Technical Paper

‘Skins’ by Design: Humans to Habitats

Whether we live on land, underwater, or out there in space, what makes it possible is our ‘skin’. The one we were born with, the one we wear, the one we live in, and the one we travel in. The skin is a response to where we live: it protects as our first line of defense against a hostile environment; it regulates as part of our life-support system; and, it communicates as our interface to everything within and without. In the context of space architecture – we, our space suits, vehicles and habitats are all equipped with highly specialized ‘skins’ that pad us, protect us and become an integral part of the design expression. This paper approaches the subject from a holistic perspective considering ‘skins’ and their manifestation as structure, as vessel, as texture, and as membrane. The paper then goes on to showcase innovative use of materials in practice through two case studies: the ‘spacesuit’ and ‘inflatable habitats’.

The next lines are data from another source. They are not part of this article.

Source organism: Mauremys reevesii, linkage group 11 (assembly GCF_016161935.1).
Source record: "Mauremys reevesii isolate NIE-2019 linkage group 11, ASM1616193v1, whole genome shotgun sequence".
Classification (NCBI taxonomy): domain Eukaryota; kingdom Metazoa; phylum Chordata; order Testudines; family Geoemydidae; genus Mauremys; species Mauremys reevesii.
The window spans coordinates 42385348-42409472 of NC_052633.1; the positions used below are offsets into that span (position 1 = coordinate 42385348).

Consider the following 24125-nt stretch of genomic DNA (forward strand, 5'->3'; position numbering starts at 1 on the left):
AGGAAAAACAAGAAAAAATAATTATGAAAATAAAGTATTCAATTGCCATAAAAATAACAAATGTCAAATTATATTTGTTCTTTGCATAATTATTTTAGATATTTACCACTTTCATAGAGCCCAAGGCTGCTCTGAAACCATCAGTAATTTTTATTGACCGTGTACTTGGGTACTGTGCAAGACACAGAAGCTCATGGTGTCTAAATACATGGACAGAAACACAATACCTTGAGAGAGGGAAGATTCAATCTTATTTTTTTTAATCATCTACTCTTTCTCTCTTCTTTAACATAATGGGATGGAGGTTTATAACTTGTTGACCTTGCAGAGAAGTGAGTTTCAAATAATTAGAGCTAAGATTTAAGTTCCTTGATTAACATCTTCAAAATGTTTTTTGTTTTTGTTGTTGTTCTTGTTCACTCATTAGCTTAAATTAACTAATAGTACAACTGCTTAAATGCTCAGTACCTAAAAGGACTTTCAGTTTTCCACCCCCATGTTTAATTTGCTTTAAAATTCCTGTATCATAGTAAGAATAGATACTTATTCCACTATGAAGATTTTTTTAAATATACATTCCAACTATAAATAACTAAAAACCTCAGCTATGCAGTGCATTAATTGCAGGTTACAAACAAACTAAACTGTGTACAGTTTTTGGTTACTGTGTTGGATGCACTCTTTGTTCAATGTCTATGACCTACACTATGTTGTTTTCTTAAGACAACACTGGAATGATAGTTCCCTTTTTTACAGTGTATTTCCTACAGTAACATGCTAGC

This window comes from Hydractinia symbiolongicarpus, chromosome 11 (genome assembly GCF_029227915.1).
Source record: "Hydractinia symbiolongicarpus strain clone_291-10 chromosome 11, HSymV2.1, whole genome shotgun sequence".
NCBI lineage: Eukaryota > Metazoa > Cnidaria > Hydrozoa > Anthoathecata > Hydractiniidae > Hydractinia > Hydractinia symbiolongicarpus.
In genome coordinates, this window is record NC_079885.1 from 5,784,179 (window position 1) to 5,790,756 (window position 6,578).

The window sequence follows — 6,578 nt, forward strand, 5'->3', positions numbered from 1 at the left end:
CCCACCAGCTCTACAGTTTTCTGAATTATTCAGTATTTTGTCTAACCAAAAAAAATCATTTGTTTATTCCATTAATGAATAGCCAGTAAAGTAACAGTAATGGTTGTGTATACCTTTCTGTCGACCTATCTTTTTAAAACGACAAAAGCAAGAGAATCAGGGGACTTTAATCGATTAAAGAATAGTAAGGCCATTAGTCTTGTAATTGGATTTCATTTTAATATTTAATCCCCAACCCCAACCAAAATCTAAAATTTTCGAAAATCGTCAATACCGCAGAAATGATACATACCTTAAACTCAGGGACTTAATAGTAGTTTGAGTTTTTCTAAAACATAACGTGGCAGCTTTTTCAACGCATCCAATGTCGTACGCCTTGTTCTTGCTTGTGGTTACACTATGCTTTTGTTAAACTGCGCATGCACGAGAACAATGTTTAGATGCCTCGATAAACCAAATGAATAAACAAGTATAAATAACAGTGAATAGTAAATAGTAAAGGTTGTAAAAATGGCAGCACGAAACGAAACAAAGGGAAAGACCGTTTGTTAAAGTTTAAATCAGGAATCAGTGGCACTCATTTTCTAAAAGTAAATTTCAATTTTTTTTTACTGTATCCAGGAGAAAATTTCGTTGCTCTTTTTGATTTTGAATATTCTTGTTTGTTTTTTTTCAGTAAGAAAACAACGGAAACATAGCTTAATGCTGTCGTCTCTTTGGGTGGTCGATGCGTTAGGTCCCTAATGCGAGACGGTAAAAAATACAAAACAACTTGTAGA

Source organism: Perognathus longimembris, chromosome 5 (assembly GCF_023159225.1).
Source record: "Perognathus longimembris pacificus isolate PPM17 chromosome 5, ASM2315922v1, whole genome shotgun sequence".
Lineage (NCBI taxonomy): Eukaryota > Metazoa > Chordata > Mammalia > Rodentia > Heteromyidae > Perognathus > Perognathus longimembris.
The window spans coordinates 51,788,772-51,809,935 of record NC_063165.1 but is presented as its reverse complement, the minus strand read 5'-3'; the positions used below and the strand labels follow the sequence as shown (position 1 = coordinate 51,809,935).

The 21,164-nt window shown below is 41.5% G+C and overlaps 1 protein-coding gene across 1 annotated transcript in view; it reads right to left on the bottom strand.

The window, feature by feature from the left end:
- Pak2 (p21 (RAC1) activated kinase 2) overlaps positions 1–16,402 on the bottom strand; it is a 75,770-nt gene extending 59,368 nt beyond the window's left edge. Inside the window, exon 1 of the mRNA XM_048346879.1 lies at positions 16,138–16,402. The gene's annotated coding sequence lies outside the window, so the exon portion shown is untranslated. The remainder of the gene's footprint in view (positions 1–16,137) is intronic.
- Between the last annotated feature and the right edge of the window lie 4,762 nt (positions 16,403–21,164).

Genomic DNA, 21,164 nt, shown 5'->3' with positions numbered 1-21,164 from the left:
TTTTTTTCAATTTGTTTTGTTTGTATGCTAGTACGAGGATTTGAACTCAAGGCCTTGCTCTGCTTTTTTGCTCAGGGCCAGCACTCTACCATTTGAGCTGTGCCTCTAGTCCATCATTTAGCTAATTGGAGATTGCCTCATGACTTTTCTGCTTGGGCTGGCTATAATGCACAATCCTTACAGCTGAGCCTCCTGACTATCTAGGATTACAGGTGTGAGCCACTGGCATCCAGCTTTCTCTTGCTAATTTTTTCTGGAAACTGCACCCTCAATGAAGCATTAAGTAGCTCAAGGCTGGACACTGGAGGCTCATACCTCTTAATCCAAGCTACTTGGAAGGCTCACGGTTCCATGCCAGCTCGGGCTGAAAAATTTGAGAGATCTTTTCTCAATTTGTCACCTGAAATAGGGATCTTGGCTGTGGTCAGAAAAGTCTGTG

Technical Paper

the development of Refractory Sheet Metal Structures

THIS PAPER REPORTS on the present state of the art in the utilization of refractory metals for air frame and powerplant sheet metal components. By far the most promising of these metals to date is molybdenum. The mechanical and physical properties of molybdenum are well-suited for high-temperature service. The combination of relatively high thermal conductivity, low thermal expansion coefficient, good specific heat, and a reasonably high emissivity of a coated surface make this material suitable for exterior surface application on severely aerodynamically heated components. However, in its usable alloyed forms, molybdenum tends to behave in a brittle manner at room temperature, suffering from a high brittle-to-ductile transition temperature. Other unacceptable properties are the presence of laminations in the material, 45-deg preferred angle cracking, and difficulty of controlling interstitial alloying elements. The authors discuss each of these and the progress made in overcoming them